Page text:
Rangers’ offense figures to be much improved, but what about the defense?

Dan Boyle will provide more offense, but he’s a downgrade from Anton Stralman in the defensive zone
Just over a year into Alain Vigneault’s tenure as coach of the Rangers, the team’s roster already looks dramatically different than the one he inherited last June. Granted, roster turnover is nothing new for New York, but the moves made over the last 15 months have Vigneault’s fingerprints all over them.

Black and Blueshirts like Brian Boyle and Ryan Callahan are gone and in their place are players with much more skill, like Dan Boyle and Martin St. Louis. Vigneault arrived with a reputation for being a proponent of analytics and a master of matchups, but his actual top priority since arriving in Manhattan has been far simpler: get the team to score more goals.

There’s no doubt the Rangers are better positioned to do that now. The new Boyle should provide a huge boost for the power play, prime spots have been opened for young forwards with scoring potential like Chris Kreider, and as we’ve seen in the preseason, there is plenty more offense on the way.

But on the flip side, the team’s defense is suddenly in question.

The downgrade from Anton Stralman to Boyle in the defensive zone figures to be substantial and top-pairing blueliner Dan Girardi looked like a shell of himself last postseason. Factor in the bullet holes the #fancystats crowd has put through Marc Staal this offseason and the mediocrity of John Moore, and suddenly what was once a team strength seems a little shaky.

And though the Blueshirts brought in defensive depth this offseason, it came in the form of quantity, not quality. Prospects Dylan McIlrath and Conor Allen figure to be next in line if any of the starting six goes down, but neither is proven or has a particularly high ceiling. The only defensive prospect with real potential is Brady Skjei, and he won’t join the team until next season, if then.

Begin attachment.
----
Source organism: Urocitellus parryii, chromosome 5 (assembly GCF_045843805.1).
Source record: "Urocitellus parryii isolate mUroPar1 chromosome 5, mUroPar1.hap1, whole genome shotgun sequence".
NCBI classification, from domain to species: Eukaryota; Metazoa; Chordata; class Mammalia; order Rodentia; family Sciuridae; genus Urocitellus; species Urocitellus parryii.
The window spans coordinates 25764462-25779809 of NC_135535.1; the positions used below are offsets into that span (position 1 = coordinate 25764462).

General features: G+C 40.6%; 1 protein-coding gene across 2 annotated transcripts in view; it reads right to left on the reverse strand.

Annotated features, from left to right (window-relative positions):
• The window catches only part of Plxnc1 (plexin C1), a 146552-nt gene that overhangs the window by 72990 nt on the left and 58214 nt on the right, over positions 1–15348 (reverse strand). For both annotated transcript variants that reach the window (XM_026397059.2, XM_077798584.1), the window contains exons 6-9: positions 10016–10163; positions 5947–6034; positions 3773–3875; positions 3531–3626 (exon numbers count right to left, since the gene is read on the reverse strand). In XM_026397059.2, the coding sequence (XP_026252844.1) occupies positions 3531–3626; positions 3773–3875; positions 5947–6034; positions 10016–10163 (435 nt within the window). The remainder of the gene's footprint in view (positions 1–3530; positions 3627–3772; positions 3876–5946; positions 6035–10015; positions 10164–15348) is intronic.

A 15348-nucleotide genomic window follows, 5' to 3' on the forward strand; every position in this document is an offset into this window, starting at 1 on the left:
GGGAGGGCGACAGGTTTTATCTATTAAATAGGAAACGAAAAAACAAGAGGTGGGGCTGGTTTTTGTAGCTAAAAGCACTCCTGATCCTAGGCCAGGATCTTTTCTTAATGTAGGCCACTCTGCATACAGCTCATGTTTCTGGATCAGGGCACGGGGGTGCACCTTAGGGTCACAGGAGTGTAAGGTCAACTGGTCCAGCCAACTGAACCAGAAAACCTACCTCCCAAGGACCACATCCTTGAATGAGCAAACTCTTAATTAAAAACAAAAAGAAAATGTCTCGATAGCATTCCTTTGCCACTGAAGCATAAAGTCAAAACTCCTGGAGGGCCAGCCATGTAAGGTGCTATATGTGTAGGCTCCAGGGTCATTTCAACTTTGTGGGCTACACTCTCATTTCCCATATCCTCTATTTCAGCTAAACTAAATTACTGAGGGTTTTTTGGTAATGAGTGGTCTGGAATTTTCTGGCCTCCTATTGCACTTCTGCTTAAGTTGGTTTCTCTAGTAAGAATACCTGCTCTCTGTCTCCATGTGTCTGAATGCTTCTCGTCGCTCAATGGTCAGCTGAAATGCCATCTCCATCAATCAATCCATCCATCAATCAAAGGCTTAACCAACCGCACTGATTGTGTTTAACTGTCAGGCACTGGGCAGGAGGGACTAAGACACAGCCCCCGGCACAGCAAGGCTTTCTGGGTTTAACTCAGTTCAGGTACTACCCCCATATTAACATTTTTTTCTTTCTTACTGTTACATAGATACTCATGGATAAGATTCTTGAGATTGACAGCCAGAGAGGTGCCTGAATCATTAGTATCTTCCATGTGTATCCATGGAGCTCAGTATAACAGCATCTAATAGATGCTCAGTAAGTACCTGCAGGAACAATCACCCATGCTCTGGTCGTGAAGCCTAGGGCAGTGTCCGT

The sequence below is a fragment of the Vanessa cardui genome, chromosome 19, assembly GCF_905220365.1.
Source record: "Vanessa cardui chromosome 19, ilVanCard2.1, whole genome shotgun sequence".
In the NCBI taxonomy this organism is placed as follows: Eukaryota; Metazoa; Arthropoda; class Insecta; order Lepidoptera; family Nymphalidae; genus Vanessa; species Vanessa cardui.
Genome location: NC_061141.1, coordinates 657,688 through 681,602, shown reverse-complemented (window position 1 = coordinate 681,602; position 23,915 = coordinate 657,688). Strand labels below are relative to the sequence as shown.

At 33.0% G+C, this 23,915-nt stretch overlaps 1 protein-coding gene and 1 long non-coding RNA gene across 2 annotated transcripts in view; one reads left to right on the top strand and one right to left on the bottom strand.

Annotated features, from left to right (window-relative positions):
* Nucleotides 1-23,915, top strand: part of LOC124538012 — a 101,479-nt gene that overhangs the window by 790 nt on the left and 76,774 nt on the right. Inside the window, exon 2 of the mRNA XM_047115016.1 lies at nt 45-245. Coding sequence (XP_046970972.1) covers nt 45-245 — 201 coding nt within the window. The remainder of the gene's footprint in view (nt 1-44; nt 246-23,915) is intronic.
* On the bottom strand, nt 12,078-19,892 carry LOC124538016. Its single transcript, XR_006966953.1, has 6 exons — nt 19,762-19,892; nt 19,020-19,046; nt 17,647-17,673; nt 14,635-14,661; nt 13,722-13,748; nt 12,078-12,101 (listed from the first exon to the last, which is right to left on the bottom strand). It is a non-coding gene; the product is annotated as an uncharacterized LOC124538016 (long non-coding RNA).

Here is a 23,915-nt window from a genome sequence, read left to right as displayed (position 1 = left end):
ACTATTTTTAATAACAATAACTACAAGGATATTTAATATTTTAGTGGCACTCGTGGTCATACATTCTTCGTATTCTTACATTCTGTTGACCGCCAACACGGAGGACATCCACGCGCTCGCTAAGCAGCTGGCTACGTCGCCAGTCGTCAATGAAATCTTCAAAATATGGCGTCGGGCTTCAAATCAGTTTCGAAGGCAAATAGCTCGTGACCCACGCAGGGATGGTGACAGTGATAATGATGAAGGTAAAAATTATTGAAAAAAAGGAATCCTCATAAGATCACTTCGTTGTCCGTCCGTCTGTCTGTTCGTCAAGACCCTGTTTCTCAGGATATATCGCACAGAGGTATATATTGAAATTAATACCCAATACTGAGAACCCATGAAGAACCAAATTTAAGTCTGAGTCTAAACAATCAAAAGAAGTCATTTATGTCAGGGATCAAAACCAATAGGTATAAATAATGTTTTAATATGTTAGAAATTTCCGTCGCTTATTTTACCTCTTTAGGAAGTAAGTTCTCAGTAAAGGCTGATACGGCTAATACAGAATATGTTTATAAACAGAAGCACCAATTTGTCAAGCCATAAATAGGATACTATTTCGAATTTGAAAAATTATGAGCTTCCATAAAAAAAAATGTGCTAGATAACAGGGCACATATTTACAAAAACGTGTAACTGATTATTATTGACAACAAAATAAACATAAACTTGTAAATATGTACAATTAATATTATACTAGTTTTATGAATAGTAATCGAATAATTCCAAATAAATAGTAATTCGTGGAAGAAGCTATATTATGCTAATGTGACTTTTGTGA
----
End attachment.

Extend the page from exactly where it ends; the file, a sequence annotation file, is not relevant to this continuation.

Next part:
The once terrific group of defensive forwards is also much weaker, especially with Derek Stepan on the shelf. New York had one of the top checking lines in hockey last season with Brian Boyle, Dominic Moore and Derek Dorsett, but only Moore remains. He could be the lynchpin to the checking line this year, but it’s also possible that he’ll be asked to contribute in a top-six role, at least while Stepan is out.

The rest of the checking line could be comprised of some combination of Oscar Lindberg, Jesper Fast, Tanner Glass, Chris Mueller, Lee Stempniak and Ryan Malone. The two young Swedes are dependable in their own end, but will be learning on the fly in the NHL. None of the veterans have really been used in this manner before – with the exception of Glass, who has been crucified all summer. Indeed, this year it seems likely that the Blueshirts will forgo a traditional checking line in favor of four balanced units.

Of course, a questionable defensive team can be made to look great with Henrik Lundqvist in net, but John Tortorella’s Rangers thrived because of their team-wide commitment to protecting The King’s territory. In Vigneault’s second year, his foot soldiers will likely be much better at invading the enemy’s, but at what cost to their own?
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37 thoughts on “Rangers’ offense figures to be much improved, but what about the defense?

  • Oct 1, 2014 at 1:07 pm

    Rhere could also be atrade before the real games begin

  • Oct 1, 2014 at 1:10 pm

    Almost sounds like you are saying that AV’s mantra is….”If we have the puck, you can’t score”.

    • Oct 1, 2014 at 1:27 pm

      That’s how all good teams operate now. As much as we loved the Black and Blueshirts, that team was never going to win anything.

      • Oct 1, 2014 at 1:28 pm

        Absolutely, and I think it’s the right direction. But I also expect a significantly weaker defensive team, which isn’t a good thing either

        • Oct 1, 2014 at 1:30 pm

          I still think that 4th line gets the majority of the DZ starts. Glass-Moore-Fast. Can Moore and Fast cover for Glass’s defensive inefficiencies?

          • Oct 2, 2014 at 11:47 am